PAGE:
A Covetous Heart: Part 2
Are you ready for some good news?
Though a covetous heart makes the soul sick, God’s grace makes the heart content. The Gospel cures covetousness.
Christians often confuse desire and covetousness. It’s not ungodly to have deep desires. Many Christians, knowing that we are to deny ourselves, take up our cross and follow Jesus, begin to think that it is wrong to desire. But that is not biblical, for God likes to bless the desires of our hearts.
Covetousness is not the desire of a good thing. What makes a desire covetous is the longing for something that is not supposed to be yours because it belongs to someone else. That is when it becomes insidious. It is not wrong to want to have a nice place to live. It is wrong to want to have your neighbor’s house.
It is not wrong to want to have a good mate.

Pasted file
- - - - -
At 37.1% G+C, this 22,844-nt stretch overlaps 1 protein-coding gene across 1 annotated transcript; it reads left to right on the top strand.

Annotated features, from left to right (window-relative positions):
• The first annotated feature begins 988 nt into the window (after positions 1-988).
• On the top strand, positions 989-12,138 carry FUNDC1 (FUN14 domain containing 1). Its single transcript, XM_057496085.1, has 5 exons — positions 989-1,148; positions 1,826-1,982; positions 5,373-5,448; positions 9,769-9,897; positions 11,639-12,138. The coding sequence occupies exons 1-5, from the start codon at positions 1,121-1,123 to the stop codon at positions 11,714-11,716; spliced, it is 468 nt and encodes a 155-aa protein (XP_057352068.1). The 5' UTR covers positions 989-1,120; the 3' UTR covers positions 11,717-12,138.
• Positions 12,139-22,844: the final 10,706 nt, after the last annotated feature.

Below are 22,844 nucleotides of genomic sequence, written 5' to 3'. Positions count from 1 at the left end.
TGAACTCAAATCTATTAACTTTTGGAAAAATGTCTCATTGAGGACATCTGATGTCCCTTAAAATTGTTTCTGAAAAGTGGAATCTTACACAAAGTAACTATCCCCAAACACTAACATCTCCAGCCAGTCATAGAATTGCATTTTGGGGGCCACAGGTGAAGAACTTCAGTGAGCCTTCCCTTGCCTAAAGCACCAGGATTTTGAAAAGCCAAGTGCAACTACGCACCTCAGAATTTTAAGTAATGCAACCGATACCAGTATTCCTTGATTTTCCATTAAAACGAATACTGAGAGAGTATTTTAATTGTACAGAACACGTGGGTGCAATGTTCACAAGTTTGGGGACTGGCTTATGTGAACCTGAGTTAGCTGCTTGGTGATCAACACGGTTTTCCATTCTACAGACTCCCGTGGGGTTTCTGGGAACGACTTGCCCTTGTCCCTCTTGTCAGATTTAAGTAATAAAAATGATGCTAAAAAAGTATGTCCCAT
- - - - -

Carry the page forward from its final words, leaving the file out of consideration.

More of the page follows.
It is wrong to look at someone else’s mate and say, I wish I had a spouse like that.
It is not wrong to want a good job.
It is wrong to say, I wish I had her job.
It is not wrong to want to have a happy healthy family.
It is wrong when you look at someone else’s family and say, Why can’t my family be like that?
The other extreme, which finds expression in forms of Eastern mysticism, some New Age mentalities and Buddhism, is that desire leads us into trouble and causes our suffering; therefore, if we could extinguish all desire, then we would reach Nirvana.
The Gospel cure for covetousness is to find ourselves validated, affirmed, saved and eternally secure through the blood of the Lord Jesus Christ. Then, when we know how laden we are with spiritual riches, who do we need to compare ourselves to anymore? The soul that is rich has no need to want. That’s the cure for covetousness. And that’s the Gospel!
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